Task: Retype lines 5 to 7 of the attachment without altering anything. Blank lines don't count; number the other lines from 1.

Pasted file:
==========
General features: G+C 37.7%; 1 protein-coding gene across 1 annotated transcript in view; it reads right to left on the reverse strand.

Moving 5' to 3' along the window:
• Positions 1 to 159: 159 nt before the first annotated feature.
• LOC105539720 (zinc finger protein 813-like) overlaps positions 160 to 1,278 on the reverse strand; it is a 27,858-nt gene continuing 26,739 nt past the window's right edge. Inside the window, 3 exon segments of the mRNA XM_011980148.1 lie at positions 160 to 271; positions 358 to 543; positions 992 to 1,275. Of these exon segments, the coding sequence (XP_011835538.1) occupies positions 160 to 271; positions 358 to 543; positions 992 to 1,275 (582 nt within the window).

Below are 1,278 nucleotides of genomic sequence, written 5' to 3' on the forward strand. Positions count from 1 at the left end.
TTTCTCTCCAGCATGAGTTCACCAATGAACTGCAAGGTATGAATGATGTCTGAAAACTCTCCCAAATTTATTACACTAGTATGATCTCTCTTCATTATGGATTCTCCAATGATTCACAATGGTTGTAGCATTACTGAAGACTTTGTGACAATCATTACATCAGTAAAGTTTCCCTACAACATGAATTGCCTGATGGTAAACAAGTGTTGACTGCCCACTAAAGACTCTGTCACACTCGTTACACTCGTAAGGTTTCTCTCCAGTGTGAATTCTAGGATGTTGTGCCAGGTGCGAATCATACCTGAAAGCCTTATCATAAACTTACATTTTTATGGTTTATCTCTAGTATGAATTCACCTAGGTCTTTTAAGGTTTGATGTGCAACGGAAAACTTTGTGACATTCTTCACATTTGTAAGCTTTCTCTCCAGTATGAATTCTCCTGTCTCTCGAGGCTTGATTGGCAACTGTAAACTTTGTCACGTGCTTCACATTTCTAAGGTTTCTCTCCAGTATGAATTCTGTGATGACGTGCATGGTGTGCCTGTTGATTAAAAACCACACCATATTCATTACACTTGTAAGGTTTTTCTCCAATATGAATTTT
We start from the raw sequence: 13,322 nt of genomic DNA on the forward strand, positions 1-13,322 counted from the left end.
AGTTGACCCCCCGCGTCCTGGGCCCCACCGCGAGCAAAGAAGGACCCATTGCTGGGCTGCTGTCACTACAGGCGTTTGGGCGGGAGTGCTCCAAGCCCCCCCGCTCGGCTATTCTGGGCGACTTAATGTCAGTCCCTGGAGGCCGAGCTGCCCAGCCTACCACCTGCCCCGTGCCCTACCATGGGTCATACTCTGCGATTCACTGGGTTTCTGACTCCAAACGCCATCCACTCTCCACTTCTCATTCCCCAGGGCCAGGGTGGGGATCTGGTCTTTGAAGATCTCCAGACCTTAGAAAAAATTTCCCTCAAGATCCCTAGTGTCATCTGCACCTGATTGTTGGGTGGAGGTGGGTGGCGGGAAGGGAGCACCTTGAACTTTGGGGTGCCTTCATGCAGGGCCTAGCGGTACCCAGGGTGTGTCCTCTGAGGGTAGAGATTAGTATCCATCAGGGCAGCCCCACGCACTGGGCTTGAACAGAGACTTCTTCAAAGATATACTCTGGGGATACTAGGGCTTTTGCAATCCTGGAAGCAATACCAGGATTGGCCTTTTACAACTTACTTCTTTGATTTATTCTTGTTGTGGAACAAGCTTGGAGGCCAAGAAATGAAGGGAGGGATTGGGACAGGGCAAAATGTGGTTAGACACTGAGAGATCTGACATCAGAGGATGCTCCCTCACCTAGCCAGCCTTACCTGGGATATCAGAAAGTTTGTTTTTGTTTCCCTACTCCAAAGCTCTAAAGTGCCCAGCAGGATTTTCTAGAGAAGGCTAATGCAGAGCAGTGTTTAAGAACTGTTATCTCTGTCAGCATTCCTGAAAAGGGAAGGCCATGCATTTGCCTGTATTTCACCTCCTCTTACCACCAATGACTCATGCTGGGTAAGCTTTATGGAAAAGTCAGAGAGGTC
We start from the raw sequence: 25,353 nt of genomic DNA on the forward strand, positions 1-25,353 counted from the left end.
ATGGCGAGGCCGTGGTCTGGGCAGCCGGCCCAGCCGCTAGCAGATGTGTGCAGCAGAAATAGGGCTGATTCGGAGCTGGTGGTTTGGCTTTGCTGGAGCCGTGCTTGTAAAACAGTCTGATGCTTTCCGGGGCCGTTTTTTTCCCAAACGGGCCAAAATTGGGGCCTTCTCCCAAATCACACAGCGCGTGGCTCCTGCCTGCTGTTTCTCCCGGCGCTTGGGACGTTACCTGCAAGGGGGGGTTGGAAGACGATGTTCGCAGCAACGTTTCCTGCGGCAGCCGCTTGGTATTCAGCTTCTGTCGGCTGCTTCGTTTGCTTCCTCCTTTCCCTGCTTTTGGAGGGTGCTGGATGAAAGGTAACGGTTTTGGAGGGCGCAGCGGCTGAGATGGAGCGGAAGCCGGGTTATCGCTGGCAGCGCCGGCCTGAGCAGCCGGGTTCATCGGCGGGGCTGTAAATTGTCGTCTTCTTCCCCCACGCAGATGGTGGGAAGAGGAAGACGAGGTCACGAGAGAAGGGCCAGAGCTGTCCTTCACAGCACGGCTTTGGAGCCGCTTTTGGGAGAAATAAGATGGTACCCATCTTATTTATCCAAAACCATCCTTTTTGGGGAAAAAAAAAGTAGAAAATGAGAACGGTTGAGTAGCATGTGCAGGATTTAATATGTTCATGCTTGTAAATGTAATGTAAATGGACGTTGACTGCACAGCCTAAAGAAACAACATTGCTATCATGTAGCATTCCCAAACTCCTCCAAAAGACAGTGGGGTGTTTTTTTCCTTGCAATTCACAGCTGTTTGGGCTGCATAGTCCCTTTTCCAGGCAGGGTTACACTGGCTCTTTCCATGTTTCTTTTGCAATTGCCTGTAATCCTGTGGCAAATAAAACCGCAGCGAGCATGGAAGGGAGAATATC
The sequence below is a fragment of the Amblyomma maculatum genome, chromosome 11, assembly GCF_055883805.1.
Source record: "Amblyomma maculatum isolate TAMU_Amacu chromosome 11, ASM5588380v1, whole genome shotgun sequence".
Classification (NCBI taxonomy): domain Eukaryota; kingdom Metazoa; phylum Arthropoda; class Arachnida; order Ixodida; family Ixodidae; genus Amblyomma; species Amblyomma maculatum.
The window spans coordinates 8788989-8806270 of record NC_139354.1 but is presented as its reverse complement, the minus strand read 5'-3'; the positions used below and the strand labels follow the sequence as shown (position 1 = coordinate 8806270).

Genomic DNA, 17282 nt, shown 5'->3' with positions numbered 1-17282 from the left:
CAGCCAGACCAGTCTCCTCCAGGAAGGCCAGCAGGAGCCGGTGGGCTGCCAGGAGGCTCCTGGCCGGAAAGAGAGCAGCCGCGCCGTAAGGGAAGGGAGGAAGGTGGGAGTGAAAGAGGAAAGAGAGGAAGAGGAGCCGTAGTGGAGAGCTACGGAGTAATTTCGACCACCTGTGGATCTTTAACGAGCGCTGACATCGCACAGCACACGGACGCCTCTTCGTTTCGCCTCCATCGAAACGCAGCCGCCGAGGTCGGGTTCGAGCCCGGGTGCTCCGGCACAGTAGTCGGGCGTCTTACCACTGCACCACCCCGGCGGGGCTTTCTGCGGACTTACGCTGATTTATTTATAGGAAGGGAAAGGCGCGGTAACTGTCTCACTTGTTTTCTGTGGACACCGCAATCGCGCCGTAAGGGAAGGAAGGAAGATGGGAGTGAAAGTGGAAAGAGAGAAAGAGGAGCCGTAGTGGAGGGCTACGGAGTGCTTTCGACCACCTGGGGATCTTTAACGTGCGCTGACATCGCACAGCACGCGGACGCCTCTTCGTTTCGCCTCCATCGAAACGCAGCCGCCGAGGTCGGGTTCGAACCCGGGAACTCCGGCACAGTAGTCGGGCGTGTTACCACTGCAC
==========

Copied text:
Below are 1,278 nucleotides of genomic sequence, written 5' to 3' on the forward strand. Positions count from 1 at the left end.
TTTCTCTCCAGCATGAGTTCACCAATGAACTGCAAGGTATGAATGATGTCTGAAAACTCTCCCAAATTTATTACACTAGTATGATCTCTCTTCATTATGGATTCTCCAATGATTCACAATGGTTGTAGCATTACTGAAGACTTTGTGACAATCATTACATCAGTAAAGTTTCCCTACAACATGAATTGCCTGATGGTAAACAAGTGTTGACTGCCCACTAAAGACTCTGTCACACTCGTTACACTCGTAAGGTTTCTCTCCAGTGTGAATTCTAGGATGTTGTGCCAGGTGCGAATCATACCTGAAAGCCTTATCATAAACTTACATTTTTATGGTTTATCTCTAGTATGAATTCACCTAGGTCTTTTAAGGTTTGATGTGCAACGGAAAACTTTGTGACATTCTTCACATTTGTAAGCTTTCTCTCCAGTATGAATTCTCCTGTCTCTCGAGGCTTGATTGGCAACTGTAAACTTTGTCACGTGCTTCACATTTCTAAGGTTTCTCTCCAGTATGAATTCTGTGATGACGTGCATGGTGTGCCTGTTGATTAAAAACCACACCATATTCATTACACTTGTAAGGTTTTTCTCCAATATGAATTTT
We start from the raw sequence: 13,322 nt of genomic DNA on the forward strand, positions 1-13,322 counted from the left end.